2019 Tobacco Alternatives Smoke-free puffing in the PHL soon?

Smoke-free puffing in the PHL soon?: Phillip Morris to sell heat-not-burn tobacco product

HONGKONG- Leading mutinational tobacco company Phillip Morris International is not losing its sight on penetrating the smoking population in the Philippines albeit hoping for less stringent regulations at it continues to lean towards a smoke-free puffing world.

With the goal of a “smoke-free future”, the maker of Marlboro and other major cigarette brands, is targeting to commercialize its “heat-not-burn” iQOS devices sooner rather than later, depending on government regulations which it hopes to be less strict than the conventional cigarettes.

“We know that they are ready in the Philippines but I also know that currently, legislators are trying to figure out what to do with this category. When that gets a bit more settled, we will know better how and when,” said James Arnold, PMI director for Regulatory Strategy and Engagement in South and Southeast Asia, in a briefing here.

“There are lot of things that we are currently evaluating, consumer awareness is one of them, looking at the current regulatory framework and hopefully all those we can make a decision soon when to commercialize,” he added.

Latest international data showed that there are close to 16 million Filipino smokers or about 23.8 percent of the adult population.

Another study conducted by PMI also showed that 60 percent of Filipino adult smokers are wiling to try alternatives if these are legal, met quality and safety standards and are conveniently available in the market.

PMI’s iQOS devices use battery power to heat tobacco at a very precise temperature, hot enough to generate aerosol to inhale and release nicotine but never gets to the point that the tobacco burns, which is said to be the major problem, not tobacco nor nicotine.

“Governments should recognize that the world is not binary anymore and there are products that can be part of the solution. We are now across the Asian region, selling in Japan, Korea, and Malaysia, and all of them, we have seen consistently that smokers are ready for something better,” Arnold said.

iQOS has yet to be commercialized in the Philippines and while there are a quite a number of other “smoke-free devices” in the country, these are oftentimes purchased in the black market.

Currently, PMI has a couple of manufacturing facilities in the Philippines which produce the conventional cigarettes but moving toward its goal may also pave the way for a possible additional facility in the future.

“There is good potential for Philippine tobacco in this smoke-free category. We cannot say that it will be a major source but there is a role to play,” Arnold said.

Philip Morris Fortune Tobacco Corp. (PMFTC), the Philippine affiliate of PMI, manufactures seven out of the top 10 brands available in the market, led by Marlboro, the world’s number one cigarette brand, and Fortune, the best-selling local brand in the country.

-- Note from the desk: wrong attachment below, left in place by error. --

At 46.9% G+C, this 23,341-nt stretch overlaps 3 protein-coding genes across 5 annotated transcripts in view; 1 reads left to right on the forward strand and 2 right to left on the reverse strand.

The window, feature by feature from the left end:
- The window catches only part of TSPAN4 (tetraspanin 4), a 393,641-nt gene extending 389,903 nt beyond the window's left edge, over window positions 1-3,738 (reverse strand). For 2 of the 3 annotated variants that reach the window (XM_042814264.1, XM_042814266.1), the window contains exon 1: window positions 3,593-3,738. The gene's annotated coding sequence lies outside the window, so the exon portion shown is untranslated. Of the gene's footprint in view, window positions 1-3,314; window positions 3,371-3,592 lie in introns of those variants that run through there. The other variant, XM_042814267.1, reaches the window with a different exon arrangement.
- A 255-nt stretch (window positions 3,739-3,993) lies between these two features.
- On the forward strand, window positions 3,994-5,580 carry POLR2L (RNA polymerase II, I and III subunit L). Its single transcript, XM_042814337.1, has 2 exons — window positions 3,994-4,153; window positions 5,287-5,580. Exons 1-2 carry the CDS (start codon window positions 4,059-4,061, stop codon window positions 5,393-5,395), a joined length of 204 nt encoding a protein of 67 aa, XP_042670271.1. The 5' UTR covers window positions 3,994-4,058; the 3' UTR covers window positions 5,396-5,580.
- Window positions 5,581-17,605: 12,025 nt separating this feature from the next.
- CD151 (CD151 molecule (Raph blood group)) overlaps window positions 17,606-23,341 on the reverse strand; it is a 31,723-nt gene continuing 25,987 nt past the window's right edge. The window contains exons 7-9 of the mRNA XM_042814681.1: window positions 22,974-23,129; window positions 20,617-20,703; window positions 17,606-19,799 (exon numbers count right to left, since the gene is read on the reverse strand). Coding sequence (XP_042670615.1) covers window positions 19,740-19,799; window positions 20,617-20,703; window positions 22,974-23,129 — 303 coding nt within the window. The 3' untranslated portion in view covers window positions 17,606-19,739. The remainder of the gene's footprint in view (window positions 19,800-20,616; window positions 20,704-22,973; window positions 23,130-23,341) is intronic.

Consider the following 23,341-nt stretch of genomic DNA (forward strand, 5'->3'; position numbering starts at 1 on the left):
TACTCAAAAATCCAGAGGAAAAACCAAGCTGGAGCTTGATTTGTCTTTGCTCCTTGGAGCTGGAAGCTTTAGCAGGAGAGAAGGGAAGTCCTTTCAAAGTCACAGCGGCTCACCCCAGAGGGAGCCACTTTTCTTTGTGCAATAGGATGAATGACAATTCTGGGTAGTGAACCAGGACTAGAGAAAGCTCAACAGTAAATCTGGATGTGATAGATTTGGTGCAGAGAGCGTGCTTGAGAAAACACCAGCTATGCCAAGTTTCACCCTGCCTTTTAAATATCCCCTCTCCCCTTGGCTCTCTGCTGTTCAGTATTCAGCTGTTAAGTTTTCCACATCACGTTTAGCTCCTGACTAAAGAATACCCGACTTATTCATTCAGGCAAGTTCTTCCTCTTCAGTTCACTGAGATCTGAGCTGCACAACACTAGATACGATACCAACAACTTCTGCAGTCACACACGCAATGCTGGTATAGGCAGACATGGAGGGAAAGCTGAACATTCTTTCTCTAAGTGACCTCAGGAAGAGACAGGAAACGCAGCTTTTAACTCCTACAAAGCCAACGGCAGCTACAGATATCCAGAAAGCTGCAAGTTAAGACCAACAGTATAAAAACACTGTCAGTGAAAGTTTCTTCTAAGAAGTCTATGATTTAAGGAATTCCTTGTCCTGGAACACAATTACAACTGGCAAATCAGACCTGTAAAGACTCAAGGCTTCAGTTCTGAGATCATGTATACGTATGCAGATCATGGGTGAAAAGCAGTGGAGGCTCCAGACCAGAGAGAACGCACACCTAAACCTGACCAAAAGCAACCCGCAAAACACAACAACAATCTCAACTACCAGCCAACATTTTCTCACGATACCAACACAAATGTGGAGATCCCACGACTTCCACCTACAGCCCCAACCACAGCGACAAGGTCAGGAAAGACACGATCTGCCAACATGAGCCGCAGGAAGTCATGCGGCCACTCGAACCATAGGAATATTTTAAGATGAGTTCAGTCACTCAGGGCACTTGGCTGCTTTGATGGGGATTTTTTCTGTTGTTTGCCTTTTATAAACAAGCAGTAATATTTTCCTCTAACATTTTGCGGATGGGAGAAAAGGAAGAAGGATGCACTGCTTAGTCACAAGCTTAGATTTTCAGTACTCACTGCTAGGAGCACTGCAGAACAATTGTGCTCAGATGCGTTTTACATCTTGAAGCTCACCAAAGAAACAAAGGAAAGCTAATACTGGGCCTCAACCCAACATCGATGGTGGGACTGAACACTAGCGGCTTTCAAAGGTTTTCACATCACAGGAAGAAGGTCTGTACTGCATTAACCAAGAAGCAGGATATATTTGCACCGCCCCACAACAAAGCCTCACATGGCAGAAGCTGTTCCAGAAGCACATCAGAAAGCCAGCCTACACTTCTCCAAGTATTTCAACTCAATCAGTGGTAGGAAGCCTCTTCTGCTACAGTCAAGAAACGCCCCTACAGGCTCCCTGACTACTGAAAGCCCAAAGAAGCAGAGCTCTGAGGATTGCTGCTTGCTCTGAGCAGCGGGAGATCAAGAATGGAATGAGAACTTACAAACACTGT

And while several countries, including the Philippines, are focusing on regulation and taxation to bring down cigarette consumption, the World Health Organization already said there will still be around a billion smokers globally by 2025.

“People want to see better alternatives, our ambition is to give consumers what they want, to give smokers better alternatives. We see where consumers are going, what they want, we know that through technology, we can invest in products that can help consumers and transform public health,” Arnold said.

“If you make these products less easily accessible, less palatable to consumers, more expensive, less consumer friendly, what you’re doing is perpetuating the harm caused by smoking and you’re making it really easy for smokers to keep smoking,” he added.

Generally, Arnold said that introducing a new product into an unregulated space, like the Philippines and even in the US, is not ideal but it raises real concern among tobacco regulators that no nicotine product should be unregulated.

“Smokers should be able to know about different products so they can make right choices. This is a totally different category and it should not be regulated similarly to cigarettes. There should be some absolute bars, if the science shows that this product is in a different category of risk and is a better option, then smokers should know that,” Arnold said.

In Japan, for one, the government allowed forms of communication across the whole tobacco category, resulting to million of Japanese switching to heated tobacco products.

“We should look at what consumers want and if they want better choices and science shows that it is possible, the world will get there,” Arnold said.

Scientifically-speaking, Arnold said tobacco harm reduction is a simple proposition but a challenging concept to execute as nicotine is the major factor why people smoke and why they are having a hard time quitting.

“But it is not the primary cause of smoking-related disease, combustion is. So if burning is the problem and nicotine is part of what’s making people continue to smoke, it indicates ideas that can actually solve the problem,” he said.

It was in United Kingdom in 2007 when e-cigarettes were first introduced. Ten years later, studies concluded that it is 95 percent safer than smoking normal cigarettes, with cigarette smoking rate dropping fastest to the lowest levels ever been observed.

“We know that the way people consume tobacco did not change much, tobacco is going to continue but the way people will use it is going to be dramatically transformed,” Arnold said.

“We know the future is not going to involve lighters anymore and rather than sitting back, we are taking a leadership position on that to make sure that smokers have access to better products as quickly as they can and ensure that governments can get policy frameworks in place,” he added.    ##

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